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A weekend in Barcelona: your local guide in pocket size

Text: Arne Adriaenssens

 
Barcelona has everything a tourist’s heart desires: sunny weather, exquisite food, impressive buildings, pearl-white beaches and that inexplicable, exciting feeling that washes over you as soon as you set foot on Mediterranean turf. But there is way more to Barcelona than meets the eye. Our brand-new digital weekend guide A weekend in Barcelona shows you the city’s real face. Because, away from La Rambla and the Camp Nou Experience, there is a world, waiting to be explored.

When it comes to city tripping, nothing compares to travelling alongside a local. They know the best places around, can entertain you with quirky facts and anecdotes here and there and make sure you don’t miss out on anything important. Unfortunately, locals willing to accompany you for an entire weekend for free are hard to come by. Therefore, we usually have to settle for the combined knowledge of a handful of stuffy travel guides and whatever information we can find on the internet. Luckily, there now is A weekend in Barcelona, a Barcelona local in pocket size.

A weekend in Barcelona - a Discover Southern Europe e-book

“Barcelona is for everyone”

The e-book A weekend in Barcelona does what it says on the tin. The handy, digital weekend guide shows you as much of the city as you can possibly see in one weekend. Of course, it passes all the world-famous hotspots that drag so many tourists to Barcelona, but there is also time aplenty for some off-the-beaten-path attractions which other travel guides fail to mention. As A weekend in Barcelona is entirely written by a local, it even guides you to spots of which many locals hardly know they exist.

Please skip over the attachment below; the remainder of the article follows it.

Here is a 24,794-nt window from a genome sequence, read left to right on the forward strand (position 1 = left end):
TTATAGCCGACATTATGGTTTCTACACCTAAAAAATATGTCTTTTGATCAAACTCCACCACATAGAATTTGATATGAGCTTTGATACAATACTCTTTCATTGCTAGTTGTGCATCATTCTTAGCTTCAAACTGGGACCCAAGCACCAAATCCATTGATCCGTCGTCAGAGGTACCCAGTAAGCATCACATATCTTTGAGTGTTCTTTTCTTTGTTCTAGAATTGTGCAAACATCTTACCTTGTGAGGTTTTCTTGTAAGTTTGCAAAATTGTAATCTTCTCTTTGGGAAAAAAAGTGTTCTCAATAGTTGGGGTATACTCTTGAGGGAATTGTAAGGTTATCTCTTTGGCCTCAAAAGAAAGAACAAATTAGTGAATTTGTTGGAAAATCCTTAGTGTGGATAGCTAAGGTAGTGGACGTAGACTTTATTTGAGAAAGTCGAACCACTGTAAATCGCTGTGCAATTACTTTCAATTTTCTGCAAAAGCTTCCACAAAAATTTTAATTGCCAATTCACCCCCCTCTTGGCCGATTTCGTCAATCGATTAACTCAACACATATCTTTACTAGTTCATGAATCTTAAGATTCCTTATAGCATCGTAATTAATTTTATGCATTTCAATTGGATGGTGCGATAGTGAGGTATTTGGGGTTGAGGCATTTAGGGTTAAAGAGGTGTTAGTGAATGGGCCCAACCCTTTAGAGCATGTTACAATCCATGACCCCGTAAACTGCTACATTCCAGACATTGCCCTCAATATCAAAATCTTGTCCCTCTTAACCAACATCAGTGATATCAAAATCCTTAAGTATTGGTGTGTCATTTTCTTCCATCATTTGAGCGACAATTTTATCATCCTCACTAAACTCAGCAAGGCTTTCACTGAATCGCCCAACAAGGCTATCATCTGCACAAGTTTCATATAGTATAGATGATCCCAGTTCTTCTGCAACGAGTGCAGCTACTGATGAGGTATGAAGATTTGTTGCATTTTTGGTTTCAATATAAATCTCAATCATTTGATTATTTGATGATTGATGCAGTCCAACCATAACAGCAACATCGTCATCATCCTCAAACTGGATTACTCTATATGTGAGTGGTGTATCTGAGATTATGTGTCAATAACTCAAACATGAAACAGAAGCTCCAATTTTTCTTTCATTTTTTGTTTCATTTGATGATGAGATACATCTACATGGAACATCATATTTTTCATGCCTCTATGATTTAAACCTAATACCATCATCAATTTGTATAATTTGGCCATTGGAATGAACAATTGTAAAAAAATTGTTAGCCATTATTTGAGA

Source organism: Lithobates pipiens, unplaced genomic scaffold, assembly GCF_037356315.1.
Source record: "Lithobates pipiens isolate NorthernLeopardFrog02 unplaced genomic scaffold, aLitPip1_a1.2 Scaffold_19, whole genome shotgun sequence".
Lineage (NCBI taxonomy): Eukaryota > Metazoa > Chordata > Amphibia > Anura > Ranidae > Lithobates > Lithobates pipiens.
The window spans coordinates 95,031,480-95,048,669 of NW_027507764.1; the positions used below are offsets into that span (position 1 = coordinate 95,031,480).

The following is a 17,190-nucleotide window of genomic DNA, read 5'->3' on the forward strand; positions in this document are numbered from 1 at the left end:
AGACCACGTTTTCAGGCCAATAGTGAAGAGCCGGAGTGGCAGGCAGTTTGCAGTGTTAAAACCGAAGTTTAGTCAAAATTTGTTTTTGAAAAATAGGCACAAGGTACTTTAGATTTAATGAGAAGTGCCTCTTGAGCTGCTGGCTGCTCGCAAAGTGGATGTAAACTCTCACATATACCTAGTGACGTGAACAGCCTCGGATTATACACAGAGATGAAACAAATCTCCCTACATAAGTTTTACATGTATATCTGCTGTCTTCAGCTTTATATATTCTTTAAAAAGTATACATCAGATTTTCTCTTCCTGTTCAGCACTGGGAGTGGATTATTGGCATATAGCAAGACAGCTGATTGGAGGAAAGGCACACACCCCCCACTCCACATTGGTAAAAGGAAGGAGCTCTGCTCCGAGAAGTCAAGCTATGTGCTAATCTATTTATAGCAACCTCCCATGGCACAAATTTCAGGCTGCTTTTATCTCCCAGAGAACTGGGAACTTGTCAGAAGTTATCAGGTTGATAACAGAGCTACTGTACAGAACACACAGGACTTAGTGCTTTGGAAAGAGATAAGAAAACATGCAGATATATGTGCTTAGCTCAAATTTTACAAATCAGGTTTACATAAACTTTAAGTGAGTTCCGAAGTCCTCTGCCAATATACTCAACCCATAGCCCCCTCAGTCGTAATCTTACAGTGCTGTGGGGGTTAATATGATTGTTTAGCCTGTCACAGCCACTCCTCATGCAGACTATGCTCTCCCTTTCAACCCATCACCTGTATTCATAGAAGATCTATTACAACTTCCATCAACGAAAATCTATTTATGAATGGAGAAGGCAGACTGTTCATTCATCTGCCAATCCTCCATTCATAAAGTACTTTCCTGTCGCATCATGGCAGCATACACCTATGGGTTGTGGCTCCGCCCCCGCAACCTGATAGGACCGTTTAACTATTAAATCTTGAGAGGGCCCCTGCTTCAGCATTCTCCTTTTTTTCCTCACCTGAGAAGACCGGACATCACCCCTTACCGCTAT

“One of my favourite parks in Barcelona, Jardins de Joan Maragall, is one of those hidden gems,” explains Arne Adriaenssens, editor of Discover France & Spain and author of A weekend in Barcelona. “Although it is located mere meters away from MNAC, the majestic museum near Plaça Espanya, hardly any tourist pays this lush garden a visit. Nonetheless, the grand staircase of this urban oasis serves you one of the best views of the city’s skyline, without you having to conquer a humongous herd of tourists.”

And like this one, the quirky weekend guide counts plenty more need-to-know spots, far away from the street vendors and faux-paella restaurants that you find at La Rambla.

“Barcelona is so multi-faceted that it has something for everyone. The city counts hundreds of picturesque corners, plenty of amazing museums and some of the best bars and restaurants in all of Spain. On top of that, the city is surrounded by the crystal-clear Mediterranean Sea and multiple impressive peaks like Mount Tibidabo and Montjuïc, perfect for a morning hike and a stunning vista.”

A weekend in Barcelona - a Discover Southern Europe e-book
The old town and the modern Eixample

For your convenience, the weekend guide is already divided into three parts: Friday, Saturday and Sunday. Where that first day is all about getting settled, catching a first glimpse of the city and immersing yourself into its amazing culinary culture, the real city tripping starts on Saturday. On that day, A weekend in Barcelona strolls through the city’s three historic neighbourhoods: Barri Gòtic, El Born and El Raval. Although all three of them have been around for centuries, they all date back to another era and tell a story of their own. The mammoth souvenirs of Medieval wealth and power in Barri Gòtic are very different from the humble alleys of the fishermen’s quarter that is El Born.